Bacteremia Associated With Active Disease, Flares, Corticosteroid Use in Systemic Lupus Erythematosus

The researchers aimed to describe the incidence of bacteremia in patients with SLE, and identify risk factors.

In patients with systemic lupus erythematosus (SLE), bacteremia primarily occurs in individuals with the active disease, and it is frequently associated with severe flares and corticosteroid use, according to study results published in the Journal of Rheumatology.

The study included patients (n=3679) with SLE from the Spanish RELESSER registry. The researchers collected information from each bacteremia case, including the etiologic agent, potential sources of bacteremia, antibiogram testing, treatment, and bacteremia-related outcomes. They compared these cases with that of a control group without bacteremia, and matched for sex and age at SLE diagnosis (1 case per 6 in control group).

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Results showed that there were 114 episodes of bacteremia in 83 patients, with an incidence rate of 2.7 per 1000 patient-years. The median age at the time of bacteremia was 40.5 years (range 8 to 90 years), with 88.6% of cases of bacteremia occurring in female patients.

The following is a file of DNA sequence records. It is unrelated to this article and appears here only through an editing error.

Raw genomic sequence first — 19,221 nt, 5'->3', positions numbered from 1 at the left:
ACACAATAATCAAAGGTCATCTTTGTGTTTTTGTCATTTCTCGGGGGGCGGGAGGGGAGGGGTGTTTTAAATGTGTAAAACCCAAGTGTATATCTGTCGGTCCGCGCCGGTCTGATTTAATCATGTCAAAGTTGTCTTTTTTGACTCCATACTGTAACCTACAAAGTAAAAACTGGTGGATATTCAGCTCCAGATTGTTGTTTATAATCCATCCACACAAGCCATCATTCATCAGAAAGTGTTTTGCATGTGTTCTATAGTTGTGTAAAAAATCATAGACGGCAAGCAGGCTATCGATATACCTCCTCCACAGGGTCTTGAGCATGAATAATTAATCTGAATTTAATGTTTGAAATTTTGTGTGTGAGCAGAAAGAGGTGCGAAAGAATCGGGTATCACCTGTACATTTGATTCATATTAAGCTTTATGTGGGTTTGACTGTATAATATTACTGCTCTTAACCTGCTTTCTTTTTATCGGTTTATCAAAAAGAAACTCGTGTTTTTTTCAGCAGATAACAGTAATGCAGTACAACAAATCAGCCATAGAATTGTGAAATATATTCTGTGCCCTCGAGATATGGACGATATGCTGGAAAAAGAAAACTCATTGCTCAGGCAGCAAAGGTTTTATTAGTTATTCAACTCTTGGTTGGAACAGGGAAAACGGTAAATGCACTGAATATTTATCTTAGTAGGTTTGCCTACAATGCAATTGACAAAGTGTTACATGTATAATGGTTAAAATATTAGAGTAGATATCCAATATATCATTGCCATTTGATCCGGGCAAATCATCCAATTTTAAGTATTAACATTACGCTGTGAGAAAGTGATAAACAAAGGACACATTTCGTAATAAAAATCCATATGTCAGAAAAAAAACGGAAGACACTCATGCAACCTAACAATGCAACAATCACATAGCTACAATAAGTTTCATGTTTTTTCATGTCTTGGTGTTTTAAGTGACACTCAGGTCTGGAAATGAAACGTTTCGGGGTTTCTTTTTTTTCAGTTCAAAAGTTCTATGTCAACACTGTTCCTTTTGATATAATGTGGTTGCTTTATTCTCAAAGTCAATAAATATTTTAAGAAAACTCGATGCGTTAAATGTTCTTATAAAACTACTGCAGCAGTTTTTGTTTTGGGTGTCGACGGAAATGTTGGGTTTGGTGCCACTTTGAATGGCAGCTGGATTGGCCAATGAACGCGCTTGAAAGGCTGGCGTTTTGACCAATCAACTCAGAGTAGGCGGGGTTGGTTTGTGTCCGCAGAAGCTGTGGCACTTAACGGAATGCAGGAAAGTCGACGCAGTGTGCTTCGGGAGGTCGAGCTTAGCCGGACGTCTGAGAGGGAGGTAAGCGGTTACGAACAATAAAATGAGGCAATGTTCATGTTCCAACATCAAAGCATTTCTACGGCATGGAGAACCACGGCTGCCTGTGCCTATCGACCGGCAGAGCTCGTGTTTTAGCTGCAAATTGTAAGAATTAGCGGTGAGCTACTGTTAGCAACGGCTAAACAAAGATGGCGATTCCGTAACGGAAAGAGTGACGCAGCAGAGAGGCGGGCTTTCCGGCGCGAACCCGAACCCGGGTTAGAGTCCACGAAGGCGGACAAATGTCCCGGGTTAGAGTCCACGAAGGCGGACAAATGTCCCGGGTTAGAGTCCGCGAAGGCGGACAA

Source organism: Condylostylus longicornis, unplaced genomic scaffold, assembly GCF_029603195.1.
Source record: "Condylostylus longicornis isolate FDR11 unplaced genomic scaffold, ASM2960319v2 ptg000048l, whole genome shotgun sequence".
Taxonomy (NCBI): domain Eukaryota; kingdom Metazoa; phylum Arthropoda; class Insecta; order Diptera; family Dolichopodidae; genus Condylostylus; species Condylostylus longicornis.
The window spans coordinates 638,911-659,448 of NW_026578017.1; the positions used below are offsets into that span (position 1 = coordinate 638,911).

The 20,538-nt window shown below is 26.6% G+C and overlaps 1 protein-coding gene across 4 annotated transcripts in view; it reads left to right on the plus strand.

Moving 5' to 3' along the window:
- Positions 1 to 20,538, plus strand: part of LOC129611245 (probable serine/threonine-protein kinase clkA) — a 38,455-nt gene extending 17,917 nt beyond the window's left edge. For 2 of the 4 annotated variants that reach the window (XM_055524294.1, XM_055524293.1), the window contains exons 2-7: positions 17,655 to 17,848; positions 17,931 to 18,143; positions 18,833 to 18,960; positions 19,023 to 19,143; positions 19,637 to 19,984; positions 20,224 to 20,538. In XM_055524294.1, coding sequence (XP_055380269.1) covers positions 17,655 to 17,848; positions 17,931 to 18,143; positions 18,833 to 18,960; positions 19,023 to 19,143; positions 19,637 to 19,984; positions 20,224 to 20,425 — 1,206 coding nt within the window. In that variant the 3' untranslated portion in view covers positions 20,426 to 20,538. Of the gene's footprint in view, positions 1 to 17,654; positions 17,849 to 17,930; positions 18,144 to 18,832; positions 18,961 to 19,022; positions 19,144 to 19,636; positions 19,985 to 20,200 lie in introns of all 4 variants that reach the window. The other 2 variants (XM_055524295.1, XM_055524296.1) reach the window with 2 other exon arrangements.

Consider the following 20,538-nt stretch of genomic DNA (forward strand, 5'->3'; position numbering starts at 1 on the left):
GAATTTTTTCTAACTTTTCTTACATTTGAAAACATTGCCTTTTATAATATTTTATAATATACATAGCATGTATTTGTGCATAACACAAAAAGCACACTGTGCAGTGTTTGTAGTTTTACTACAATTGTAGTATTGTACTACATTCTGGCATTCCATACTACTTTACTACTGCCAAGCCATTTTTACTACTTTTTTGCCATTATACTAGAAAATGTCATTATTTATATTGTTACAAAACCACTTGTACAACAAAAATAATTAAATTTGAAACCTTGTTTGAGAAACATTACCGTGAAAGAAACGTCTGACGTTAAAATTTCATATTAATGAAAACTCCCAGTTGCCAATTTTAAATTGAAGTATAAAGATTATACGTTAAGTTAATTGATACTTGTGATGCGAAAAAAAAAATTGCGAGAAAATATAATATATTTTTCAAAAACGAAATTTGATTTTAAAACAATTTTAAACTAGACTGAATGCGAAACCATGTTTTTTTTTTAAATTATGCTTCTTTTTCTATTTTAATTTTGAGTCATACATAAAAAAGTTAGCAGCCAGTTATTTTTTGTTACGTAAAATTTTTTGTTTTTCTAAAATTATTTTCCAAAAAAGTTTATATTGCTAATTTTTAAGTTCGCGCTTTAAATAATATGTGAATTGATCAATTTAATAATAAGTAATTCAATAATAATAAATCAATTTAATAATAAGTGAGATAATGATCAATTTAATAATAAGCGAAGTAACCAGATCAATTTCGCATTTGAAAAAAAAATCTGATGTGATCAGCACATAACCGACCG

In the patients with bacteremia, the Safety of Estrogens in Lupus Erythematosus National Assessment-Systemic Lupus Erythematosus Disease Activity Index was 4 (interquartile range [IQE] 8), and the Systemic Lupus International Collaborating Clinics/American College of Rheumatology Damage Index was 3 (IQR 4). In addition, 41% of bacteremia cases involved an SLE flare; 66% were severe.

In 64% of the bacteremia cases, the researchers identified a comorbidity. At the time of the bacteremia, 88.6% of patients received corticosteroids (68.6%, >10 mg/d) and 57.0% received immunosuppressors.

The most common cause of bacteremia was gram-negative bacilli, mostly Escherichia coli (29.8%), which caused 52.6% of the episodes. Bacteremia-related mortality was 14.0%, with recurrent bacteremia cases occurring in 27.2%.

After a multivariate analysis, the results indicated that several factors were associated with bacteremia, including elevated creatinine (odds ratio [OR], 1.31; 95% CI,1.01-1.70; P =.045), diabetes (OR, 6.01; 95% CI, 2.26-15.95; P <.001), cancer (OR, 5.32; 95% CI, 2.23-12.70; P <.001), immunosuppressors (OR, 6.35; 95% CI, 3.42-11.77; P <.001), and damage (OR, 1.65; 95% CI, 1.31-2.09; P <.001).


Rúa-Figueroa I, López-Longo FJ, Campo VD, et al. Bacteremia in systemic lupus erythematosus in patients from a Spanish registry: risk factors, clinical and microbiological characteristics, and outcomes. J Rheumatol. 2019;46(8).